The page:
“It just made me angry,” said Jennifer. “I thought that no one could understand the great things Landers was doing. No one knew the bond our group had. No one bashing him knew the great things he was doing in the world.”
When people brought up the comments of outsiders in their group meetings, Landers’ laughed about the “judgments of nonbelievers”. Jennifer was encouraged by Landers and the group to cut ties with the negative influences in her life; these were the people holding her back from true success.
Jennifer learned that Landers was offering a sort-of franchise operation to his ‘friends’ and ‘associates’. These businesses were set up in a six-state area in the Southeast. The dentists or soon-to-be dentists of Landers’ group would incorporate their businesses with Landers being a main partner. The range of services provided by Landers included ‘business consulting’, ‘website design’, ‘brand sharing’ (with Enriched Dentistry), and ‘client referral’.
Virtually everyone in Enriched Dentistry was signing up for this partnership; it seemed a no-brainer to Jennifer and to many others. Landers and his associates were obviously successful; sometimes Landers’ partners would speak to the group about their practices and their current success.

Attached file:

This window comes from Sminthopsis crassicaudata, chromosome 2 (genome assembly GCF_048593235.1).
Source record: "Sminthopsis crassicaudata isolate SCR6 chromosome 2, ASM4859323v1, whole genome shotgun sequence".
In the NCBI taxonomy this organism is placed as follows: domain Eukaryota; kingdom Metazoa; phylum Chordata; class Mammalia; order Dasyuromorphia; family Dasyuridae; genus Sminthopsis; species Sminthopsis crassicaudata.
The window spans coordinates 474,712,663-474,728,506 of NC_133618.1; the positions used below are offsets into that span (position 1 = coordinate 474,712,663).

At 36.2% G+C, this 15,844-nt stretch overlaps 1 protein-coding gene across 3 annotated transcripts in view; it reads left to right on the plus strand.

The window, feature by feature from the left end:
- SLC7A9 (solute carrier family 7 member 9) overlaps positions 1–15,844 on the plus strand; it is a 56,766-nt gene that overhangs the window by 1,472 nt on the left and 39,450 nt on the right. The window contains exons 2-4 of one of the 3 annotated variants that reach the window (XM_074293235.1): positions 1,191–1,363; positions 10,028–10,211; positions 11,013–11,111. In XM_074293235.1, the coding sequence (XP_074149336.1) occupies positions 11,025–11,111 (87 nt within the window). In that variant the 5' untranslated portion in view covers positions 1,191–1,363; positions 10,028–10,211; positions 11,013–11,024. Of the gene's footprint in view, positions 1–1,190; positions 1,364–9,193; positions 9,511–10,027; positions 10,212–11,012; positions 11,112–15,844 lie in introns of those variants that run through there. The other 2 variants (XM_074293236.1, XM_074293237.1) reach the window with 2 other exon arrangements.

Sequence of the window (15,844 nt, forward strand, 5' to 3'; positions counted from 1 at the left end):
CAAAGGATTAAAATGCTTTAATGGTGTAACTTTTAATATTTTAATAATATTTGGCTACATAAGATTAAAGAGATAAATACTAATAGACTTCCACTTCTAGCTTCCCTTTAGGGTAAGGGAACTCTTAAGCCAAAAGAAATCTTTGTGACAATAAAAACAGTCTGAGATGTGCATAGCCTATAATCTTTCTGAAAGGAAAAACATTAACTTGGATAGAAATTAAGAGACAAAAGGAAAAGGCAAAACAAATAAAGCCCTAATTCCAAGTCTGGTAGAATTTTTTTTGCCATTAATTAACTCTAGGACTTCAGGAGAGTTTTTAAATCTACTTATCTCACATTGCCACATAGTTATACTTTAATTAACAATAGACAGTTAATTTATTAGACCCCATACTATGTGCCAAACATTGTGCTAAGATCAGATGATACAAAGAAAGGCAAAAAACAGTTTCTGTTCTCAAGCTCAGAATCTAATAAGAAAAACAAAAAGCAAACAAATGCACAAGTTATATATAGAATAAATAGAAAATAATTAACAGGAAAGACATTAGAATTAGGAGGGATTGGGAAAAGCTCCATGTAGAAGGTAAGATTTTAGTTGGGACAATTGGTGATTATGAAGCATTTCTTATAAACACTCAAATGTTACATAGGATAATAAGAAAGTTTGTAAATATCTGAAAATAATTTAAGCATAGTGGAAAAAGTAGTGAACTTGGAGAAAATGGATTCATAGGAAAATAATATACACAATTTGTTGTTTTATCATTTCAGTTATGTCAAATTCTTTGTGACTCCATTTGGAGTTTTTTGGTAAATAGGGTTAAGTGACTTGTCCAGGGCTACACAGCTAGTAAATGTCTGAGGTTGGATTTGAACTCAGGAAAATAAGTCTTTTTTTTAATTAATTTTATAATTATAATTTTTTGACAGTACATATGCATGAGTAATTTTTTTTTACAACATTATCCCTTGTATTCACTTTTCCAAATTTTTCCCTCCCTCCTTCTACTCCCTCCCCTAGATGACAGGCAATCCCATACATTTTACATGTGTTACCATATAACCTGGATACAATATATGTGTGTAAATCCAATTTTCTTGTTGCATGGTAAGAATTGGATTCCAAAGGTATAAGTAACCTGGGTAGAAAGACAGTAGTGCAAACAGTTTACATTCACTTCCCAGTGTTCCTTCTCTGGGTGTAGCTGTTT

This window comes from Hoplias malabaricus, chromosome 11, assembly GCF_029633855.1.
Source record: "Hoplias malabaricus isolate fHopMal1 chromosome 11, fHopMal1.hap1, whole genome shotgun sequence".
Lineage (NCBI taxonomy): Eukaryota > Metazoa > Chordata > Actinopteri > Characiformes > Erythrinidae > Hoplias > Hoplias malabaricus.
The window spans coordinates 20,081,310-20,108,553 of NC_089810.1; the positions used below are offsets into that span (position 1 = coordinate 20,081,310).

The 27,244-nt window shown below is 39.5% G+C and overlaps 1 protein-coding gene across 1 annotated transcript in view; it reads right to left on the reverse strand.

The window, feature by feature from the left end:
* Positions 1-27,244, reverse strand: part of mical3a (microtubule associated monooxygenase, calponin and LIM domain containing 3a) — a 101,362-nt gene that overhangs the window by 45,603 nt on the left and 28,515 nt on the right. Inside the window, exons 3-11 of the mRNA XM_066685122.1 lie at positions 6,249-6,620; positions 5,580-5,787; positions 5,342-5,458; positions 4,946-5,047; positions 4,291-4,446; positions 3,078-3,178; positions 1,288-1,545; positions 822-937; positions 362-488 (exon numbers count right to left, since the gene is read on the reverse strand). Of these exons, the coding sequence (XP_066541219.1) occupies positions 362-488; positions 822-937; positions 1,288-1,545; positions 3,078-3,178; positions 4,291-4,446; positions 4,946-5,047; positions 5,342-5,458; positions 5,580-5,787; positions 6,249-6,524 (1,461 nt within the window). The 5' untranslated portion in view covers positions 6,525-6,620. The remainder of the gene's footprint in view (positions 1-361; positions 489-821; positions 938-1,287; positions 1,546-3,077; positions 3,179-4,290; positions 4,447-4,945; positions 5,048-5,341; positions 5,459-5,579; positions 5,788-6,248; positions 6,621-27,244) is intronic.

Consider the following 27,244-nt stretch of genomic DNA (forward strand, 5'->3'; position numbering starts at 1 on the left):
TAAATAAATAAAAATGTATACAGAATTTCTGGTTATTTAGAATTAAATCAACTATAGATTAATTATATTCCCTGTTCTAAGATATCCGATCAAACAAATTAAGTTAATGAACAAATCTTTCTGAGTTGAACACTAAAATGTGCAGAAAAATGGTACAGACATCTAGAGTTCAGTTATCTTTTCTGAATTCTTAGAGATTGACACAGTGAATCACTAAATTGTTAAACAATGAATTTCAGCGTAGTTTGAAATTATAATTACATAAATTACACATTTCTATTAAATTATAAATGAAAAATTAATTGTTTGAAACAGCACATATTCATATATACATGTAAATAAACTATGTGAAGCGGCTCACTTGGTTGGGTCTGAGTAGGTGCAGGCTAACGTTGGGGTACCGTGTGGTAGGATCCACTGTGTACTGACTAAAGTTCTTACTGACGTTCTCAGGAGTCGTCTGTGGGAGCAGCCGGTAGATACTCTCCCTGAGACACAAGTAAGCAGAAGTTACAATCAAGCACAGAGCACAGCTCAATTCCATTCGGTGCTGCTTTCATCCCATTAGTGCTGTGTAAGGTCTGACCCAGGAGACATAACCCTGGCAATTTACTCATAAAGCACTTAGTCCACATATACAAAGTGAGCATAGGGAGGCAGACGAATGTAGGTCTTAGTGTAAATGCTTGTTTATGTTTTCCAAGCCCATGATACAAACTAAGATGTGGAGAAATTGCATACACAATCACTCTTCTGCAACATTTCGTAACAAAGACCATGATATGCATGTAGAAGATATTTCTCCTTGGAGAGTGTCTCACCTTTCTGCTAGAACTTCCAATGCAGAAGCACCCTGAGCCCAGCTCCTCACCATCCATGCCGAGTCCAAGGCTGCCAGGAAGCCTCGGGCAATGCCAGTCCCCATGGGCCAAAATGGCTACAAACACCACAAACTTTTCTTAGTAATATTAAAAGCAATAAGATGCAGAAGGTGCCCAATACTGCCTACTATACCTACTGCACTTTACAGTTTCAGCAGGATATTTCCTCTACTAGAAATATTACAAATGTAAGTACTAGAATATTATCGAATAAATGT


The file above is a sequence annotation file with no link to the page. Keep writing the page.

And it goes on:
Before graduating, Jennifer signed a contract with Landers making Landers a quarter partner in Jennifer’s first practice. The fine print, which, admittedly, Jennifer should have read more carefully, ensured that Landers would receive, at the very least, $20,000 from each of Jennifer’s first four years in business. It was the bond she felt with Landers and her trust that he was a spiritual man that made Jennifer not as cautious as she should have been.
“Members may be asked to make phenomenal contributions of money to the group,” says Frank Schneider of the non-profit group Cult Watch. “Besides making the leader and the group rich, this money ties the member ever more deeply to the group.”